Mattoon is a Jungian analyst and in this book presents Jung’s ideas in a systematic, understandable way. She tells you just exactly how to do real dream work as an analyst would. It’s somewhat technical and it’s definitely an academic read, but it’s not impossible. I use it all the time, too, and if I only had one book on dream work, this would be my choice.

      (3) Dreams, by C. G. Jung.
      I must apologize to Grandfather Jung that his book is not tops on my list. This book of Jung’s is part of his Collected Works. In Jung’s typical style, it meanders here and there. It’s full of illustrations. If a person manages to read this book, they’ll be changed; but it’s not for the faint of heart or the person who isn’t very theoretical.

      With your temperament type, I’d guess that you’d be able to handle all three very well. ;o)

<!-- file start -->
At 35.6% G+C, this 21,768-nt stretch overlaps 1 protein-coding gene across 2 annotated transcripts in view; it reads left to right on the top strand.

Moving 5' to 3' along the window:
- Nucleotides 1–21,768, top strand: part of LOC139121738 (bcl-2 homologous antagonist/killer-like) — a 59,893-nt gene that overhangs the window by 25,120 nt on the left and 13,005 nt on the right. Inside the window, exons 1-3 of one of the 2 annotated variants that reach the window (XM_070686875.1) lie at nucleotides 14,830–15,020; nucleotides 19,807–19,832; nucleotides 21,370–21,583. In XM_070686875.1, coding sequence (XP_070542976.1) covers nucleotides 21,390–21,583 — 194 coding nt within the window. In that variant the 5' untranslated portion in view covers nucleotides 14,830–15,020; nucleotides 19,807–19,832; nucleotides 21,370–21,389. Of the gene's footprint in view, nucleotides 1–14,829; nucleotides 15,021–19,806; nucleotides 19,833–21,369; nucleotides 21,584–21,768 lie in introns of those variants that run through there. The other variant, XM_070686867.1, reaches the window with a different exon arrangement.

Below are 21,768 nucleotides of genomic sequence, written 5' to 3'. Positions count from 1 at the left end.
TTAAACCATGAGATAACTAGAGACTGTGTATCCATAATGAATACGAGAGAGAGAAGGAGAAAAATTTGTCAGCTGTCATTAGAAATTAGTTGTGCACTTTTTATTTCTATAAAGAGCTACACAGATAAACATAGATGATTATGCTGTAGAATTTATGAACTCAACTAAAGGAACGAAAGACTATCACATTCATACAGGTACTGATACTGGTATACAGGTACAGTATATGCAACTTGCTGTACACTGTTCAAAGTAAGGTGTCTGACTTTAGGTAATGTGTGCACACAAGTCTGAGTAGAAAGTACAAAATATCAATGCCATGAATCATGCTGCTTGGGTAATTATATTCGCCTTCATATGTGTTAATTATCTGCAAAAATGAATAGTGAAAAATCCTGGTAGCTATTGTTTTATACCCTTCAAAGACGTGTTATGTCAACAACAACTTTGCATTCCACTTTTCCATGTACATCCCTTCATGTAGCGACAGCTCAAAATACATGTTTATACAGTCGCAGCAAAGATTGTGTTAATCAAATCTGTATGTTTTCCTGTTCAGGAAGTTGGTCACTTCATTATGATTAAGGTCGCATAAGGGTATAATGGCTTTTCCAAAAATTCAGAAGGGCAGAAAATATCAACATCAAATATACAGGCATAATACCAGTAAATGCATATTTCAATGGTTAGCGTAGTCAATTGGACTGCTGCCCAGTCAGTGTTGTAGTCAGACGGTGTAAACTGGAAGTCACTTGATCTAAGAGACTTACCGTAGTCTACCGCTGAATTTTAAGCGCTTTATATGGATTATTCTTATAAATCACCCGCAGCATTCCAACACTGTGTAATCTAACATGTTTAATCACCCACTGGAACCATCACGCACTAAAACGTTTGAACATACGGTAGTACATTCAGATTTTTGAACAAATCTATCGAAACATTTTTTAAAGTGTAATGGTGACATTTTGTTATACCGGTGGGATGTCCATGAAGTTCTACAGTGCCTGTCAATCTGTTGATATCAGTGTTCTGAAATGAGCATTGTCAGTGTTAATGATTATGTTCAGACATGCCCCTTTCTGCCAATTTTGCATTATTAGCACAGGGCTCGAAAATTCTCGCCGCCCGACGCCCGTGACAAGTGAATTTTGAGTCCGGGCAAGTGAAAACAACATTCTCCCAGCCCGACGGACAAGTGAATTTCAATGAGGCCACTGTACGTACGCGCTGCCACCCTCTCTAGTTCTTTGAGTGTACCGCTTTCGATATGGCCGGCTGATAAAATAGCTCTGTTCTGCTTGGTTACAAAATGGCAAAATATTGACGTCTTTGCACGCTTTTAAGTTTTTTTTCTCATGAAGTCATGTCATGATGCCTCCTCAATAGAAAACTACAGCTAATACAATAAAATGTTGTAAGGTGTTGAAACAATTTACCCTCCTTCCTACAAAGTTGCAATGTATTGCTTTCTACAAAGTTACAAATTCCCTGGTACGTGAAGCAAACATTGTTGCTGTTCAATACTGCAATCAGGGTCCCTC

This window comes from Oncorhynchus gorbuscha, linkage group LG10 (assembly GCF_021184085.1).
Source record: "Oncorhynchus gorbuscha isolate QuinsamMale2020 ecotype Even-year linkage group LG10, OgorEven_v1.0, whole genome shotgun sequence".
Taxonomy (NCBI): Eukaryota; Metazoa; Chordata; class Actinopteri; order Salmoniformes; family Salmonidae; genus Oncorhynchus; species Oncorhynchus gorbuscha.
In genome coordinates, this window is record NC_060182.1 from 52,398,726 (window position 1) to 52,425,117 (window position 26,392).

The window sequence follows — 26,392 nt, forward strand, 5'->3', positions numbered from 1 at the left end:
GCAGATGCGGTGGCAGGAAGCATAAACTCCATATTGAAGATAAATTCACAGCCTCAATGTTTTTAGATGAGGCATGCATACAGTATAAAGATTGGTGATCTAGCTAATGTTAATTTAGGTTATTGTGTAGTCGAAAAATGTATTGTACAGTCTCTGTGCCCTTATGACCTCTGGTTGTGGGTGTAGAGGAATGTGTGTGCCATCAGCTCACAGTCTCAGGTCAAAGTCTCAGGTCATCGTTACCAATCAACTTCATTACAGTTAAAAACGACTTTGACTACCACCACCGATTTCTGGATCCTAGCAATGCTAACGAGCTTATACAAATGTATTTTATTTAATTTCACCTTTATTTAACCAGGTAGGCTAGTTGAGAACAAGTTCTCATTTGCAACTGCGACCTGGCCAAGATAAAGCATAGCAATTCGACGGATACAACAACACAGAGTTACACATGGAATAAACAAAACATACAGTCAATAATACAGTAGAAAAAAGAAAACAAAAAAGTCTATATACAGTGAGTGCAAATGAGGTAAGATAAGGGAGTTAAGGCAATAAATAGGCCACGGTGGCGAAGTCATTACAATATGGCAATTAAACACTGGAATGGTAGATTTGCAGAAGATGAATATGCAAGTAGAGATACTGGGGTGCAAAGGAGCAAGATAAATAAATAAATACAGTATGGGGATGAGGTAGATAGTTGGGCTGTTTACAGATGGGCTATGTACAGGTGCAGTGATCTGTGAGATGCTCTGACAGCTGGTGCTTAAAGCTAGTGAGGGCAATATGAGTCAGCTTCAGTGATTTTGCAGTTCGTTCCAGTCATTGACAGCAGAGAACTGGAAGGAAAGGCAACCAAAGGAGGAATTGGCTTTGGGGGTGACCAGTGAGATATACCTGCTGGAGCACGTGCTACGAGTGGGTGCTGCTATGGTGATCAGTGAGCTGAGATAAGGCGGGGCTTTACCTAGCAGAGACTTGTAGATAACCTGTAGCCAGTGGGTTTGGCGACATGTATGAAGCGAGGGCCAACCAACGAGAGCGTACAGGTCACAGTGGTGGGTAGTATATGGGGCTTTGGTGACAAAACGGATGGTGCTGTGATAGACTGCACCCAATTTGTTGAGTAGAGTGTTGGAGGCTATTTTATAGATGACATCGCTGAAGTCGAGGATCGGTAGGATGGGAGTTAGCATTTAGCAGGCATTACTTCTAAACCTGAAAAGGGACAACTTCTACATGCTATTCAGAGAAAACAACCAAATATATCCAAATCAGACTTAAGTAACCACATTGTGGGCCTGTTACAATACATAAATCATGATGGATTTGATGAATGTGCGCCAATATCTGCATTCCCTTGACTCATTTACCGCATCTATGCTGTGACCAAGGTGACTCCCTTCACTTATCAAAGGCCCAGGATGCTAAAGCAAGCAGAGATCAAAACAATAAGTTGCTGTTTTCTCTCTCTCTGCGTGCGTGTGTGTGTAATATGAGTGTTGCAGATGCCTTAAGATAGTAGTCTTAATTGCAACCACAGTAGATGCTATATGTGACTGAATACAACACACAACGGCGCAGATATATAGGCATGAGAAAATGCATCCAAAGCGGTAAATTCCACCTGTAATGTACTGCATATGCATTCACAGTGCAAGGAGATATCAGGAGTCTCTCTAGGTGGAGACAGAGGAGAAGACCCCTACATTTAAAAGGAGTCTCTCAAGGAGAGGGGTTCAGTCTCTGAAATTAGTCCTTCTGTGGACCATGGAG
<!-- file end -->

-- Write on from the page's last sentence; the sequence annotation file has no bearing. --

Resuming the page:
• Thanks Eve that is most helpful!

        I once had a therapist many years ago who thought that dreams were insignificant. I’d try to bring up a dream I had, and she’d all but roll her eyes. Since she was the “expert” I thought I must be mistaken in their importance.

        I’ve since taken a renewed interest, and I think those books will be a great start for me.

  7. I hadn’t taken this test in a few years, so I was curious to see if I had changed. I was mildly amused to see that I haven’t. I’m an INTJ. The percentages, respectively, were 33, 75, 12, and 67. I’m pondering what that means.